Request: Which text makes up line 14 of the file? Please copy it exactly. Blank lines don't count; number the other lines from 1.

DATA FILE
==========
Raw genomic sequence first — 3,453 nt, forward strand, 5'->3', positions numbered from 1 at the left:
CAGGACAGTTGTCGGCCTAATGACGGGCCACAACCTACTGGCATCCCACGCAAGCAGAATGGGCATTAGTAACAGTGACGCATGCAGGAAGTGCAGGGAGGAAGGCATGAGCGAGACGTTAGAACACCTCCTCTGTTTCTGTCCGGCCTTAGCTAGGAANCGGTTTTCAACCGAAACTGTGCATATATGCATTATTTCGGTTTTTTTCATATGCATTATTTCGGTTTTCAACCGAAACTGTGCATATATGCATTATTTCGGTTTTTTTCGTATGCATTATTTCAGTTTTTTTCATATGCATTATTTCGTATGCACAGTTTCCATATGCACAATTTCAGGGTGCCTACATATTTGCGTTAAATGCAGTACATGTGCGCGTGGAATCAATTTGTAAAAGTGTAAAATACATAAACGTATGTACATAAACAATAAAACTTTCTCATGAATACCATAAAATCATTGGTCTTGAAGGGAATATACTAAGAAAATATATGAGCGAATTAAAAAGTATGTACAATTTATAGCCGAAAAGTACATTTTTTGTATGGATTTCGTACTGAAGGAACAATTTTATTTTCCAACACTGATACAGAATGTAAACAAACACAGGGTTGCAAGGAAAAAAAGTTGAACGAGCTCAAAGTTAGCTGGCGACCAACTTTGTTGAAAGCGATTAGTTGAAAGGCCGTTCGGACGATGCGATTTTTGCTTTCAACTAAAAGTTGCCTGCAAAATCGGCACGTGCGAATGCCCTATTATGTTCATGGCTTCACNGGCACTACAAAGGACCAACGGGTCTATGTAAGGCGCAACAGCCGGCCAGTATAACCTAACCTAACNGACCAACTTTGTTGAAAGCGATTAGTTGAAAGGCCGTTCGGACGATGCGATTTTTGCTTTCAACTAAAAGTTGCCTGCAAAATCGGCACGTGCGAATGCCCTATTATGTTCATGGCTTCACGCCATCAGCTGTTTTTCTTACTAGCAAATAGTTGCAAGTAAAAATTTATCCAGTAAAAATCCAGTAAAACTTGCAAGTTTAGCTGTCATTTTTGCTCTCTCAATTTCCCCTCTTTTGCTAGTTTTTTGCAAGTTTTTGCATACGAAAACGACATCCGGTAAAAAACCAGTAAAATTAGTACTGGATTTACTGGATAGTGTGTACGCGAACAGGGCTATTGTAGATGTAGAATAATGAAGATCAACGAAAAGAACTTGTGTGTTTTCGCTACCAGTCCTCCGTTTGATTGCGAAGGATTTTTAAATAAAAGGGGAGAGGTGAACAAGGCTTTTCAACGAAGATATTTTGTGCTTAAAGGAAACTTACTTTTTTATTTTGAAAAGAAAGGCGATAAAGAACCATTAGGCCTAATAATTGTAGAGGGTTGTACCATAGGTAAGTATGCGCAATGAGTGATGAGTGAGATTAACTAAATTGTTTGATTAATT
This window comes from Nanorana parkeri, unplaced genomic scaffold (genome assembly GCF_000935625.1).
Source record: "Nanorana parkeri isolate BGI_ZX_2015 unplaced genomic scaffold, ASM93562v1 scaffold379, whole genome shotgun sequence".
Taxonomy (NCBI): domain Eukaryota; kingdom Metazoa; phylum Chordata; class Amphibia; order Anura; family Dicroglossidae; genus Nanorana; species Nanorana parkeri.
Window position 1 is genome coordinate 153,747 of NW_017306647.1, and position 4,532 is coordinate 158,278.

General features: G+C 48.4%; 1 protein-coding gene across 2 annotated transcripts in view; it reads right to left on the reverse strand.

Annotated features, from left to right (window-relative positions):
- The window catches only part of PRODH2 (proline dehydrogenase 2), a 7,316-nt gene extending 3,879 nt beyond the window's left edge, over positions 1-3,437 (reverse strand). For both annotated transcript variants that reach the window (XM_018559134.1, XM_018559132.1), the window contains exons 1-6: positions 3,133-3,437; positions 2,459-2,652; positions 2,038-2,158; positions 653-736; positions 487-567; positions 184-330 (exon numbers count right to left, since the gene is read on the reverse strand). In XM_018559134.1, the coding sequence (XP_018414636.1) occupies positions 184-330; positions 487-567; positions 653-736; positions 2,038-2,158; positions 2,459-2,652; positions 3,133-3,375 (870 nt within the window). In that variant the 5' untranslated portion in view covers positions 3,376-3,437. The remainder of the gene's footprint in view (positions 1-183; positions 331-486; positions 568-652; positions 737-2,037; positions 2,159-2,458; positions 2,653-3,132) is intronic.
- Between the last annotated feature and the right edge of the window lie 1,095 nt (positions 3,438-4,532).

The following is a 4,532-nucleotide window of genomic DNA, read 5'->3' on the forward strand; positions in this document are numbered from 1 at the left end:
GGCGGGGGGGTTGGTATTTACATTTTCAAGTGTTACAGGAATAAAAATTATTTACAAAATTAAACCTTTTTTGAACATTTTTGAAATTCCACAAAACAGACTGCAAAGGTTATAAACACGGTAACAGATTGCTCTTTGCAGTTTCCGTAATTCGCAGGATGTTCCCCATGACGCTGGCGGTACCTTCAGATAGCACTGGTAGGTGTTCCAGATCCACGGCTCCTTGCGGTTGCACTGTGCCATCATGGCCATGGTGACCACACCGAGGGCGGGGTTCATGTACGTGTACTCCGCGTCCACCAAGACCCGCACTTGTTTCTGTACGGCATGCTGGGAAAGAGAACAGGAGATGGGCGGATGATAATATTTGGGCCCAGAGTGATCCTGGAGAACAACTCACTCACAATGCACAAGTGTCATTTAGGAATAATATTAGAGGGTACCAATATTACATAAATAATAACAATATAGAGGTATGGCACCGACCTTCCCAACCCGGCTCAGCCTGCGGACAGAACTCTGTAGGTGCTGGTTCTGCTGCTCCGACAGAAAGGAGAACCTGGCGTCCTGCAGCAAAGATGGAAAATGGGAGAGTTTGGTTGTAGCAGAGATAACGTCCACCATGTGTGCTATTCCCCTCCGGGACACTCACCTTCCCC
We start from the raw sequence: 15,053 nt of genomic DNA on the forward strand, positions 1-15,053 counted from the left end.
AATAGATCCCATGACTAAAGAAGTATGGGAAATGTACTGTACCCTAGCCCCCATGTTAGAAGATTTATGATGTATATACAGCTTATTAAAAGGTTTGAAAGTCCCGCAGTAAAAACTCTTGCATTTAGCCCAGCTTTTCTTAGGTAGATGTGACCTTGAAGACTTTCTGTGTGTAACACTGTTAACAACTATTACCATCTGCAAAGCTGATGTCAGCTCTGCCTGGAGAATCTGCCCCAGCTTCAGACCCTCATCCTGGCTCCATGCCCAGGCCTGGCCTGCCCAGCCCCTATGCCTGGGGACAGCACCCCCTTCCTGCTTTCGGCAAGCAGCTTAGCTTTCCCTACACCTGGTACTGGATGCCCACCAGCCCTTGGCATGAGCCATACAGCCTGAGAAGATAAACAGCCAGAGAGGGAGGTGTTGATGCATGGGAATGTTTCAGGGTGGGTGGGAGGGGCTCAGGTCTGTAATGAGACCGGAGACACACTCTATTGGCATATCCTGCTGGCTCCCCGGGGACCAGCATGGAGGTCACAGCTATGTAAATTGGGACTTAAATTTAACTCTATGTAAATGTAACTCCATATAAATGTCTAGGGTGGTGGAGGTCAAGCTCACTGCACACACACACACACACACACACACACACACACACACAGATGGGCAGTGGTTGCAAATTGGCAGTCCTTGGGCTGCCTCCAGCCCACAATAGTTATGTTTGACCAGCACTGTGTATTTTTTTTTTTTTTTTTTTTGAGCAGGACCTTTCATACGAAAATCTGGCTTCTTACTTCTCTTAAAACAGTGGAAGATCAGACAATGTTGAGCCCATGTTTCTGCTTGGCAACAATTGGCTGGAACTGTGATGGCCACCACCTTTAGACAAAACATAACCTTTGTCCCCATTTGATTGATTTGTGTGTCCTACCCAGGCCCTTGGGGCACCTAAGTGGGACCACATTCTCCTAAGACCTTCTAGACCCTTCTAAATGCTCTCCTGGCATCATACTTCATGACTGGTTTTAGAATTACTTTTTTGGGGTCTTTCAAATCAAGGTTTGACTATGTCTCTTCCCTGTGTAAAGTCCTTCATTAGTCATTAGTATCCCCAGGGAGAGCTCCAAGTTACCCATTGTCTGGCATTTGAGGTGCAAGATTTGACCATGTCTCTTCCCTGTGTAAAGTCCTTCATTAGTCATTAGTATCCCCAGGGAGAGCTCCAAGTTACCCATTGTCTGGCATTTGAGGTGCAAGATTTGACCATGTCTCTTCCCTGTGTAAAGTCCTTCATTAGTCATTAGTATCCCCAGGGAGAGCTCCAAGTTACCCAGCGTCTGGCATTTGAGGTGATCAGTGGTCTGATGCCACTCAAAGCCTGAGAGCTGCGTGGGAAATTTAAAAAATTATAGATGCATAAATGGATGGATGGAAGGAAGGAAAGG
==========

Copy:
AATAGATCCCATGACTAAAGAAGTATGGGAAATGTACTGTACCCTAGCCCCCATGTTAGAAGATTTATGATGTATATACAGCTTATTAAAAGGTTTGAAAGTCCCGCAGTAAAAACTCTTGCATTTAGCCCAGCTTTTCTTAGGTAGATGTGACCTTGAAGACTTTCTGTGTGTAACACTGTTAACAACTATTACCATCTGCAAAGCTGATGTCAGCTCTGCCTGGAGAATCTGCCCCAGCTTCAGACCCTCATCCTGGCTCCATGCCCAGGCCTGGCCTGCCCAGCCCCTATGCCTGGGGACAGCACCCCCTTCCTGCTTTCGGCAAGCAGCTTAGCTTTCCCTACACCTGGTACTGGATGCCCACCAGCCCTTGGCATGAGCCATACAGCCTGAGAAGATAAACAGCCAGAGAGGGAGGTGTTGATGCATGGGAATGTTTCAGGGTGGGTGGGAGGGGCTCAGGTCTGTAATGAGACCGGAGACACACTCTATTGGCATATCCTGCTGGCTCCCCGGGGACCAGCATGGAGGTCACAGCTATGTAAATTGGGACTTAAATTTAACTCTATGTAAATGTAACTCCATATAAATGTCTAGGGTGGTGGAGGTCAAGCTCACTGCACACACACACACACACACACACACACACACACACACAGATGGGCAGTGGTTGCAAATTGGCAGTCCTTGGGCTGCCTCCAGCCCACAATAGTTATGTTTGACCAGCACTGTGTATTTTTTTTTTTTTTTTTTTTGAGCAGGACCTTTCATACGAAAATCTGGCTTCTTACTTCTCTTAAAACAGTGGAAGATCAGACAATGTTGAGCCCATGTTTCTGCTTGGCAACAATTGGCTGGAACTGTGATGGCCACCACCTTTAGACAAAACATAACCTTTGTCCCCATTTGATTGATTTGTGTGTCCTACCCAGGCCCTTGGGGCACCTAAGTGGGACCACATTCTCCTAAGACCTTCTAGACCCTTCTAAATGCTCTCCTGGCATCATACTTCATGACTGGTTTTAGAATTACTTTTTTGGGGTCTTTCAAATCAAGGTTTGACTATGTCTCTTCCCTGTGTAAAGTCCTTCATTAGTCATTAGTATCCCCAGGGAGAGCTCCAAGTTACCCATTGTCTGGCATTTGAGGTGCAAGATTTGACCATGTCTCTTCCCTGTGTAAAGTCCTTCATTAGTCATTAGTATCCCCAGGGAGAGCTCCAAGTTACCCATTGTCTGGCATTTGAGGTGCAAGATTTGACCATGTCTCTTCCCTGTGTAAAGTCCTTCATTAGTCATTAGTATCCCCAGGGAGAGCTCCAAGTTACCCAGCGTCTGGCATTTGAGGTGATCAGTGGTCTGATGCCACTCAAAGCCTGAGAGCTGCGTGGGAAATTTAAAAAATTATAGATGCATAAATGGATGGATGGAAGGAAGGAAAGG